BELTON, Texas – Helicopter pilots entering the Army receive extensive training during their more than one year tenure in flight school, where they learn not only how to fly, but how to survive and evade capture if stranded in enemy territory.
U.S. Soldiers with Delta Company, 4th Attack Reconnaissance Battalion, 227th Aviation Regiment, 1st Air Cavalry Brigade, 1st Cavalry Division, depart via boat to begin their water egress training during Operation Gun Rescue at Belton Lake in Fort Hood, Texas, May 8, 2013. (U.S. Army photo by Sgt. Christopher Calvert)
To add upon this initial instruction, members of the 1st Air Cavalry Brigade conducted water egress training near Belton Lake for rotary wing pilots and flight personnel, May 6 through May 8, 2013.
Dubbed “Operation Gun Rescue,” the three-day event was spearheaded by the 4th Attack Reconnaissance Battalion, 227th Aviation Regiment, 1st ACB, and trained more than 100 “Warriors” on how to properly escape water by mounting a hoist dropped by a UH-60 Black Hawk.
“This training simulates what a ‘fallen angel' [pilot] should do after surviving a crash in the water in order to get rescued,” said Maj. Brian Hummel, operations officer for 4-227th and Tamaqua, Pa. native. “This is an exceptional exercise that will take soldiers out of their comfort zone to build confidence in their equipment and themselves.”
During the training, troops strengthened their rescue and swimming skills while also building capacity, Hummel said.
“We've been executing training day and night to learn new tactics, techniques and procedures to ensure our soldiers are fully prepared for the mission at hand,” Hummel said.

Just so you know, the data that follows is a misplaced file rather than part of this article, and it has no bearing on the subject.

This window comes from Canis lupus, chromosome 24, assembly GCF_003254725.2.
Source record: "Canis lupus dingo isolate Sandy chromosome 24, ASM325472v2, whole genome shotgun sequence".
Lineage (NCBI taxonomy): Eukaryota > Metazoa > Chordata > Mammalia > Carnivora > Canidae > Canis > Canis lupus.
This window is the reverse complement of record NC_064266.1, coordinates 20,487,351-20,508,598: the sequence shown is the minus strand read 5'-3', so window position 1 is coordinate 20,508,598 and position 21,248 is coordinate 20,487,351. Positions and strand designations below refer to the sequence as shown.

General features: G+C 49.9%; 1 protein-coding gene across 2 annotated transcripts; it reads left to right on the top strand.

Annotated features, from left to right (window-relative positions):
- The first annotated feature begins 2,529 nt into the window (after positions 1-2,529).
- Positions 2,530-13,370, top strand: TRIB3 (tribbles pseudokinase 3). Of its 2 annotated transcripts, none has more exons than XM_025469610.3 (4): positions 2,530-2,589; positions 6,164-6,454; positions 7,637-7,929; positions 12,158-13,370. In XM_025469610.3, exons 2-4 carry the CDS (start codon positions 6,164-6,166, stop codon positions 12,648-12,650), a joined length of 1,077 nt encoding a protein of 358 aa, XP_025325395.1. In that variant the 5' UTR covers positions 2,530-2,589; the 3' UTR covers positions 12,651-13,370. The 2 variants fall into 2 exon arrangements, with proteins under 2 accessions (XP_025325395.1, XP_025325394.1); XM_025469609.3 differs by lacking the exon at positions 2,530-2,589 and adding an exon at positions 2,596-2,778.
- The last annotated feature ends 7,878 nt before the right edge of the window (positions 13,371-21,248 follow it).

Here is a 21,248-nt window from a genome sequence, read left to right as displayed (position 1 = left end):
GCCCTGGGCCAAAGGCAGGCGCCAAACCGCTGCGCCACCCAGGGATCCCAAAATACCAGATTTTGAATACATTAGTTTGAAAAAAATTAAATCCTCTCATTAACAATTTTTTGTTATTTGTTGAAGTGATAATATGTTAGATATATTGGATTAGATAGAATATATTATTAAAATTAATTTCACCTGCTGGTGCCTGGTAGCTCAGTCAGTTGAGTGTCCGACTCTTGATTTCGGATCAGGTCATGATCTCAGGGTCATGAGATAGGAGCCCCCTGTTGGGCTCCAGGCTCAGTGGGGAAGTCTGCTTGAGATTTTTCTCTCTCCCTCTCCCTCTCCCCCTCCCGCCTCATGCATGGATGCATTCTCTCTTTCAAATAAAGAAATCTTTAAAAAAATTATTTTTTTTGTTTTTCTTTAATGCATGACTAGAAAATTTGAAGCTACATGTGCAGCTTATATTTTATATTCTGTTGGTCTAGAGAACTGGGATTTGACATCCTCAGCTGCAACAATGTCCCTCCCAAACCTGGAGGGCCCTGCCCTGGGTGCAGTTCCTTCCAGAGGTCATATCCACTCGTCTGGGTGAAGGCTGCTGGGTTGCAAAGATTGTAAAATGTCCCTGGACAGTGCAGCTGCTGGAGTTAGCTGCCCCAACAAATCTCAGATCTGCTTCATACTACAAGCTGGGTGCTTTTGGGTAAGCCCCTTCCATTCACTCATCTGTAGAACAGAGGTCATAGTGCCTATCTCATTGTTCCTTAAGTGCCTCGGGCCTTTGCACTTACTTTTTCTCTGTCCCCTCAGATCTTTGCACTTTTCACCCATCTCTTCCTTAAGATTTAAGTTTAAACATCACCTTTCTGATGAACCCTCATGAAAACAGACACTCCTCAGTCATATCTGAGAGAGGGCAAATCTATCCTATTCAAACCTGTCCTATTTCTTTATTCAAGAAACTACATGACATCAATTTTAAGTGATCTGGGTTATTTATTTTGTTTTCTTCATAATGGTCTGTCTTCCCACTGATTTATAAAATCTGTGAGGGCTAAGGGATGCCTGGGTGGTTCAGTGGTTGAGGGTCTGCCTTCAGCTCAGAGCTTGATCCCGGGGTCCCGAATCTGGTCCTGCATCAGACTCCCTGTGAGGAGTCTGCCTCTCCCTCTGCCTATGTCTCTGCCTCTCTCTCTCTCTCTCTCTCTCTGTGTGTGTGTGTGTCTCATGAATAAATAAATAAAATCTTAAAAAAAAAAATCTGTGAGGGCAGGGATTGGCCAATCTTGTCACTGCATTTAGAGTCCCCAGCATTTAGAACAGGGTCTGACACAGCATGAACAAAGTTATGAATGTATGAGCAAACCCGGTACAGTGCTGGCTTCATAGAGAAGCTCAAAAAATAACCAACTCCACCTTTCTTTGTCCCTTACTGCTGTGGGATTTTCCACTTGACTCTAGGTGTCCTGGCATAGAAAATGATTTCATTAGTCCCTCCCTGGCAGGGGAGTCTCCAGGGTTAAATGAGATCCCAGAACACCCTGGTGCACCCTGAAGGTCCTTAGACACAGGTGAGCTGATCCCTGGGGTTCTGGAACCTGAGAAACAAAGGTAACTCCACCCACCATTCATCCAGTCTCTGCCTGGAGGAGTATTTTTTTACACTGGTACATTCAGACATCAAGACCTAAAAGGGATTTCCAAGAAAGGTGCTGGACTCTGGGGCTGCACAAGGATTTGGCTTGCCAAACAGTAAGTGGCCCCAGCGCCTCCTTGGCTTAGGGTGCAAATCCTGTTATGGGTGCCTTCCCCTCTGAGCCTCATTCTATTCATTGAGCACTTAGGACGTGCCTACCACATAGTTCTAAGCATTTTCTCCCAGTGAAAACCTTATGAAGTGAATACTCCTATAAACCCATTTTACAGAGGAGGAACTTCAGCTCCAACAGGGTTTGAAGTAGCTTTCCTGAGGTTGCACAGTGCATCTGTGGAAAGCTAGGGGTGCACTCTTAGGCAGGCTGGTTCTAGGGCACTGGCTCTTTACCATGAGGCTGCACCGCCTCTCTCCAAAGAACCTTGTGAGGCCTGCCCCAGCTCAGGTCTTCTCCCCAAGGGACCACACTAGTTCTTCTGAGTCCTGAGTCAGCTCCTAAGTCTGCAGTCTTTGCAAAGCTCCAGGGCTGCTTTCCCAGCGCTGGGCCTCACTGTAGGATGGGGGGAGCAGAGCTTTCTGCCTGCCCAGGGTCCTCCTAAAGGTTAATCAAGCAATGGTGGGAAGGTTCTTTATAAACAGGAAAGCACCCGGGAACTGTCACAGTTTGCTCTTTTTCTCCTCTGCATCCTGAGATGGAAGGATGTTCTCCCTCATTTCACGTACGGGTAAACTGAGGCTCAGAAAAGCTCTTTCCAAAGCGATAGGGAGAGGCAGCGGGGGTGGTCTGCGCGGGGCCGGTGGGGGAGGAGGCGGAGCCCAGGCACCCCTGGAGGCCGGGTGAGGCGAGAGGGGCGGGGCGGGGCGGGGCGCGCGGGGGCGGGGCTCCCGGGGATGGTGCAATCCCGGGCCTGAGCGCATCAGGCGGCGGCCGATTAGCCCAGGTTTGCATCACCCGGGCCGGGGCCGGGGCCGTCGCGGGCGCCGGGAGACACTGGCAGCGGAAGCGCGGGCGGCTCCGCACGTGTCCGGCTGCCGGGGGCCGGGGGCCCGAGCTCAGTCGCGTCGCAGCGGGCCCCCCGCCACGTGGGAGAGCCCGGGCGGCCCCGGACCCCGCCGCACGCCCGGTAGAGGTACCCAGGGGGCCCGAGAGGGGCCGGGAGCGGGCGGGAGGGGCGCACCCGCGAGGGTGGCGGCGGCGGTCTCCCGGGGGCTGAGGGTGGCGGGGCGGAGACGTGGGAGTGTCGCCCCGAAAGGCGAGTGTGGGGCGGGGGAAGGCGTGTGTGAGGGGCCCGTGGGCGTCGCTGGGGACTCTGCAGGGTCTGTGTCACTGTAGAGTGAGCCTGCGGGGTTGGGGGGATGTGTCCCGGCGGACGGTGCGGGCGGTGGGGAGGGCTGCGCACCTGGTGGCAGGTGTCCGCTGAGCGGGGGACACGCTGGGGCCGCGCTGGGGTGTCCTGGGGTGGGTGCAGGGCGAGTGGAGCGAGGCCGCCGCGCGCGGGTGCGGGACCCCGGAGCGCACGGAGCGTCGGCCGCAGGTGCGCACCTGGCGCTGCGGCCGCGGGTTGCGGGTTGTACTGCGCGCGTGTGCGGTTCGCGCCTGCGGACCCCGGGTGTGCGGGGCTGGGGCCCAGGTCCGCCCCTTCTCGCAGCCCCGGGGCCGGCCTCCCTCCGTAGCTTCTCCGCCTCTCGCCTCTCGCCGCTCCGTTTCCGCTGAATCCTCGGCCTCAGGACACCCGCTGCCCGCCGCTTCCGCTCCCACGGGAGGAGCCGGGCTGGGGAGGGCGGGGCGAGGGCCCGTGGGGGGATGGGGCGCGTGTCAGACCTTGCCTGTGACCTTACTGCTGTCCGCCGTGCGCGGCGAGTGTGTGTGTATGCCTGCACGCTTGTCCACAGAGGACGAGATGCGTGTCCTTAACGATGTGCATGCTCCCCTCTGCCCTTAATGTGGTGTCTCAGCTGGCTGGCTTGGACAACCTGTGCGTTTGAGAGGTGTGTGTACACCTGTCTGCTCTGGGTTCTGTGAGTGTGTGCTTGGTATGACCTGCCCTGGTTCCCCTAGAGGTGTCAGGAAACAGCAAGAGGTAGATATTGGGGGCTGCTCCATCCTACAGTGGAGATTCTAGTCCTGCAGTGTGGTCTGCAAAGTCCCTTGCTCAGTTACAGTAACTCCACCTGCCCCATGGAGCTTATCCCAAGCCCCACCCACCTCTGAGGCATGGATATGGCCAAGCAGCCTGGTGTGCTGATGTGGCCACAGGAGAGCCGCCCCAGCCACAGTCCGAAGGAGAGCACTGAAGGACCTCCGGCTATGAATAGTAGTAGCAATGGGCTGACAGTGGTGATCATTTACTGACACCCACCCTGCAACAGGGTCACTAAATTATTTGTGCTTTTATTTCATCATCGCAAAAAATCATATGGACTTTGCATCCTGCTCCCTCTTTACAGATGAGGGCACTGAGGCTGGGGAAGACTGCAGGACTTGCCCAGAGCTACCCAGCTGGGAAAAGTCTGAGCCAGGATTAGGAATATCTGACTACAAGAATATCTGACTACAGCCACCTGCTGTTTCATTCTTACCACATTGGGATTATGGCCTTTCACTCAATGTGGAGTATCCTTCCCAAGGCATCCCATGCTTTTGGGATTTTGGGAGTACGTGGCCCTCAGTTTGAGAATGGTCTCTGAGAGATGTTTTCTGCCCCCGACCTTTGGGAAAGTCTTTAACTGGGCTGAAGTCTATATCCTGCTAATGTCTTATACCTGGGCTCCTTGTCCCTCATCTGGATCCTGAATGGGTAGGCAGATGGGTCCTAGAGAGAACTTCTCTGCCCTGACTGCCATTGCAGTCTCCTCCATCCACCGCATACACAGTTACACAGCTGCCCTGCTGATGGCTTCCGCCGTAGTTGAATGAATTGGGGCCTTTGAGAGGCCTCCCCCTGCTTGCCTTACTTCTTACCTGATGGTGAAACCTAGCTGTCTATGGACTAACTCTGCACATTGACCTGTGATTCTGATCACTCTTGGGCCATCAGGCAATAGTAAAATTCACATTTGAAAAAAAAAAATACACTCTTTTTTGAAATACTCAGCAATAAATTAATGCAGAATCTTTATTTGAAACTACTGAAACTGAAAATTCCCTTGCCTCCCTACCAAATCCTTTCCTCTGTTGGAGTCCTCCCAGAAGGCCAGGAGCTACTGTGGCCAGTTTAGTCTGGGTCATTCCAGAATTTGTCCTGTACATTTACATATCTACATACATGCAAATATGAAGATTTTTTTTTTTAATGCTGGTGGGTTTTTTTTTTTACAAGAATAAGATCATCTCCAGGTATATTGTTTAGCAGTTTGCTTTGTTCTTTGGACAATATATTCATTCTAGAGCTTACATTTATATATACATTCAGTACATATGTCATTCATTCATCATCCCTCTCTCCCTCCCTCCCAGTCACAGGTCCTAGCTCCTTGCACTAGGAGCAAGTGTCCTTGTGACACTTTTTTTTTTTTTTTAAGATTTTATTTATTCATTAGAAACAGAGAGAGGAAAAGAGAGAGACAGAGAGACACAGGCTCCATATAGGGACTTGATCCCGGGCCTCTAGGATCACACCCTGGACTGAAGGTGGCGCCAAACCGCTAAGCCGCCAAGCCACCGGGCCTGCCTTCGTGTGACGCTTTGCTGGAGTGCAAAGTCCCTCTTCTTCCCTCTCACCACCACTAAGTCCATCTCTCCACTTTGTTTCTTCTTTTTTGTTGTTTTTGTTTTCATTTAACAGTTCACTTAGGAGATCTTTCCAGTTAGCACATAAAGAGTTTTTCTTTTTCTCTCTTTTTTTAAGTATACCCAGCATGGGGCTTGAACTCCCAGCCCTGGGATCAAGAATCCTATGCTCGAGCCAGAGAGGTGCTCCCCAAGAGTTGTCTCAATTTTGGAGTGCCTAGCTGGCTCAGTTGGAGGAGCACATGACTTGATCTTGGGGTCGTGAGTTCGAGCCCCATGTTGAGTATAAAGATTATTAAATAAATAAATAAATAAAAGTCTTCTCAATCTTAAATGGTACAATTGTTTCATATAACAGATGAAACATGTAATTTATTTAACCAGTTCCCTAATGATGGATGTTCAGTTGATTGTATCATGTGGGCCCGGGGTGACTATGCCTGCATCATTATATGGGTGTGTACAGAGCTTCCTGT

The amount of collaboration between units within the 1st ACB and other branches of service to make the exercise happen was impressive, Hummel said.
“We worked together across the battalions, as well as trained with members of the Coast Guard, who are the subject matter experts in flying over water,” Hummel explained. “They taught our Black Hawk pilots how to better hover over water, as well as several other crucial skills which are vital when performing these types of rescue missions.”
For newer pilots without a combat deployment under their belt, the training offered unique insight into some of the hazards they may face.
“This is the first time I, and most pilots, have actually conducted this training,” said 1st Lt. Kenny Friede, an AH-64D attack pilot with Company C, 4-227th and Edina, Minn. native. “We've performed overwater training before on the simulator, but it doesn't compare to the actual thing.”
As the training came to a close, Friede admitted that although he was nervous about being dunked in the water after prior experiences, the training helped shake out his fears and build esprit de corps among the more than 100 1st ACB who completed the exercise.
“The confidence and familiarity this training builds is amazing,” said Friede. “It was also a lot of fun, as you really got blasted by the rotor splash and had to learn to turn your back to the wind and swim. Everyone felt good when they were done. Being confident over the water in the first place is so important, and this helped get the job done.”
By U.S. Army Sgt. Christopher Calvert
Provided through DVIDS
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